The Relationship Between Life Satisfaction, Risk-Taking Behaviors, and Youth Violence
Published in: Journal of Interpersonal Violence, v. 20, no. 11, Nov. 2005, p. 1495-1518
This study builds on existing criminological theories and examines the role of life satisfaction and self-control in explaining youth violence. Using data from a stratified cluster sample of 5,414 public high school students who responded to the South Carolina Youth Risk Behavior Survey, the study examines the relationship between adolescents' perceptions of life satisfaction, behavioral risky acts, and self-reported acts of violence. Analyses indicate that higher levels of life satisfaction are associated with lower violence. Participation in work and involvement in health-related risk-taking behaviors pertaining to sex, drugs, and alcohol are also associated with increased violence. The implications of these findings for criminological theory and for school-based violence prevention programs are discussed.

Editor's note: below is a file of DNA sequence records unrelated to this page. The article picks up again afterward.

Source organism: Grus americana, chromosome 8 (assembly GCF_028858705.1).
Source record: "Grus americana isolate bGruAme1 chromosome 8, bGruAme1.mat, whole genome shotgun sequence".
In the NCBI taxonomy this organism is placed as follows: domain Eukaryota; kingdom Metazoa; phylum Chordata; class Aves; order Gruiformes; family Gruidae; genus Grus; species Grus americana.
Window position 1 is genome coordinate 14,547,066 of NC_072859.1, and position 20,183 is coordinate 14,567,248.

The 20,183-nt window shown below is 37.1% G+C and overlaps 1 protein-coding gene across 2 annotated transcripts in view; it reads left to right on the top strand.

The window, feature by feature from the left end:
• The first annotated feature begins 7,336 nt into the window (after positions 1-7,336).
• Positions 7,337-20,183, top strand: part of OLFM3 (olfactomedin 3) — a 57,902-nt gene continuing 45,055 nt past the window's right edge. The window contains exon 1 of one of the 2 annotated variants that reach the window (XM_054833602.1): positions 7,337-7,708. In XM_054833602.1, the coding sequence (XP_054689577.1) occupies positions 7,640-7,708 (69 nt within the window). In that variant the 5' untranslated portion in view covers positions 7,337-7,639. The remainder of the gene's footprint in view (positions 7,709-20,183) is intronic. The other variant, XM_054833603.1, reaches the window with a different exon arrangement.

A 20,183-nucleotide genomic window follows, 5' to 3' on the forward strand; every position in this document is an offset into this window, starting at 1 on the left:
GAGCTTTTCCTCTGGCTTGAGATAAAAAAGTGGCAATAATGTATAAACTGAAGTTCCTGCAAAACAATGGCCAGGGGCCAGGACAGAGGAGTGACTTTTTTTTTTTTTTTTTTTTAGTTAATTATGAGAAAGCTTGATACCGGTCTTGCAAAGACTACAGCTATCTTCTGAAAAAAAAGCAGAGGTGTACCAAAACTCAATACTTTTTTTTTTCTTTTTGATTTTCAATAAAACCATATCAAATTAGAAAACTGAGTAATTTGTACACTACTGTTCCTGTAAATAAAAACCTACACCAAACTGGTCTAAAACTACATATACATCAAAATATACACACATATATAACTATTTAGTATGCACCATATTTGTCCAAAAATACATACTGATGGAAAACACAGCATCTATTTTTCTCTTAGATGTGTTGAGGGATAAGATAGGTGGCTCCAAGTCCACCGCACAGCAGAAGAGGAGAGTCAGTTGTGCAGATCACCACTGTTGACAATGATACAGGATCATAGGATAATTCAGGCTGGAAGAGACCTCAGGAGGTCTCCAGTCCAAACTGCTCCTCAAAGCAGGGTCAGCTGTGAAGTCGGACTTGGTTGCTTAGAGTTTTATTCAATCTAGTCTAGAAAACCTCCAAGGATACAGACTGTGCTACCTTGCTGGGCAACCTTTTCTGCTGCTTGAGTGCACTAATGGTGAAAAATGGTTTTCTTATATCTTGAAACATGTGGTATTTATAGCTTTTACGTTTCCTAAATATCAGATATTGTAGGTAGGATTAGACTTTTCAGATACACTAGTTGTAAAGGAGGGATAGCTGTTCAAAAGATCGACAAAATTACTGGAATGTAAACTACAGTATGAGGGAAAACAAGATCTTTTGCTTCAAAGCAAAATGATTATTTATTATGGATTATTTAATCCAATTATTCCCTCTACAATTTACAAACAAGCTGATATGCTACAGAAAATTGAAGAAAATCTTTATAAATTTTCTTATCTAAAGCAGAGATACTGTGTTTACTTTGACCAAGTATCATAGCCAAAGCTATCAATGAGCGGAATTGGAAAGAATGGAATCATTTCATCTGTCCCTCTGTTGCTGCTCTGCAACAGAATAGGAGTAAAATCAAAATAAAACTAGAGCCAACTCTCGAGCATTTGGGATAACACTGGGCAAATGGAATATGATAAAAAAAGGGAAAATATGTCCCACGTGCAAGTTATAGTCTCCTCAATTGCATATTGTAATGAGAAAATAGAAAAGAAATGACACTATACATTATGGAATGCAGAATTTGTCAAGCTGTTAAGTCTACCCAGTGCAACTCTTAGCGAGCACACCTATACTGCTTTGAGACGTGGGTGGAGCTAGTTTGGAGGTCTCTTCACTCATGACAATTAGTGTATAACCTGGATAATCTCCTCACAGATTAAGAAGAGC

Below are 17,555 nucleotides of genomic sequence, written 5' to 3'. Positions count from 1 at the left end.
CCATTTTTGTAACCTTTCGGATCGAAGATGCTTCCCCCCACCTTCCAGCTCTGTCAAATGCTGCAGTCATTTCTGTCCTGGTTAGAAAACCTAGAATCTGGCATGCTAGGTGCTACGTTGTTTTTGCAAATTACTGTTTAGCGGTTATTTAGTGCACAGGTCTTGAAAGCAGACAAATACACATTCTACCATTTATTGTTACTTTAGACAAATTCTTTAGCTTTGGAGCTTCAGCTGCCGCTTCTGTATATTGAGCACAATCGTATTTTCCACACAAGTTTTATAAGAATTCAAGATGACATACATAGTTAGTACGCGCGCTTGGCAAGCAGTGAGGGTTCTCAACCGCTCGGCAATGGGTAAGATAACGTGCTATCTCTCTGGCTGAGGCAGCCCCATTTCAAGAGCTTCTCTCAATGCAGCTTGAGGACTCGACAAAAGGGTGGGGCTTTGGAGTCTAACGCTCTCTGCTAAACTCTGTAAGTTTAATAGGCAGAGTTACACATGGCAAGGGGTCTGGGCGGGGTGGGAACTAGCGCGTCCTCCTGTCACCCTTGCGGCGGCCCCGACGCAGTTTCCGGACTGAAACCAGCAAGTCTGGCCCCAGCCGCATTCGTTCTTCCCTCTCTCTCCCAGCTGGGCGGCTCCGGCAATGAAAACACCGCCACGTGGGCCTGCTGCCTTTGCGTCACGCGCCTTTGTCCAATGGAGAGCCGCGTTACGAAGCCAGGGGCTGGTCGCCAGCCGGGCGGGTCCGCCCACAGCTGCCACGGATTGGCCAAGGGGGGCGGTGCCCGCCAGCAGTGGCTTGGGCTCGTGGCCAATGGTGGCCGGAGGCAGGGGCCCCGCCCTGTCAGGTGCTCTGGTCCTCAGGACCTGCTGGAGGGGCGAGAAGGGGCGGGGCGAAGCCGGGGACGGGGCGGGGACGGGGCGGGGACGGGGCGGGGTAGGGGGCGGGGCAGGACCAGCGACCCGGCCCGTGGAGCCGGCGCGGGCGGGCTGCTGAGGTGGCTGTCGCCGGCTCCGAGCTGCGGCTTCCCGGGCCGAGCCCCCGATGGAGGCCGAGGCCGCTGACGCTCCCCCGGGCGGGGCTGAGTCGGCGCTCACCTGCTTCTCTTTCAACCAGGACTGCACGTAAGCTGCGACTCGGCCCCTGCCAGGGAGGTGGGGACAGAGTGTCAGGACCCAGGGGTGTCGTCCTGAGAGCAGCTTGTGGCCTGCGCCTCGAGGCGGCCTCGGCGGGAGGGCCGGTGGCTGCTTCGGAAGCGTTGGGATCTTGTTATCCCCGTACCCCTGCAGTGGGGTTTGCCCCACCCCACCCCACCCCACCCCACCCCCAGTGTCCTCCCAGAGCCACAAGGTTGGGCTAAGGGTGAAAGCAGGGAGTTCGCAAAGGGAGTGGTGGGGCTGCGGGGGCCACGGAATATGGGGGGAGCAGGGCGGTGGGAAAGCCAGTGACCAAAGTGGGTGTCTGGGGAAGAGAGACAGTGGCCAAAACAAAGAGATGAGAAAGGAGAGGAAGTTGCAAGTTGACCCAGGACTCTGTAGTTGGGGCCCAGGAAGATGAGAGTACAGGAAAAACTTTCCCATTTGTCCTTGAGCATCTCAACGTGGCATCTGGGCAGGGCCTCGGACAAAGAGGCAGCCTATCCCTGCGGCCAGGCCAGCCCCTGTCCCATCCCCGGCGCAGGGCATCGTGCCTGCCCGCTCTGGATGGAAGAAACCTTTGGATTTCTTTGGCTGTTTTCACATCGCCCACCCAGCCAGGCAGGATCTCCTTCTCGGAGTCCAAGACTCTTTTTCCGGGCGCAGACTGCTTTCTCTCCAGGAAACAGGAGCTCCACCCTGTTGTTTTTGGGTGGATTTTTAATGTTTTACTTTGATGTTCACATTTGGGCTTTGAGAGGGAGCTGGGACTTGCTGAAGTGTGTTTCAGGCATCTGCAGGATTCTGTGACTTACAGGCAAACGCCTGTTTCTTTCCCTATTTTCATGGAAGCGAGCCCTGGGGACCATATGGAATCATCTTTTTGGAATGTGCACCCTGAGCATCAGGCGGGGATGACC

- Copyright: SAGE Publications
- Availability: Non-RAND
- Pages: 24
- Document Number: EP-200511-01
- Year: 2005
- Series: External Publications
This report is part of the RAND Corporation external publication series. Many RAND studies are published in peer-reviewed scholarly journals, as chapters in commercial books, or as documents published by other organizations.
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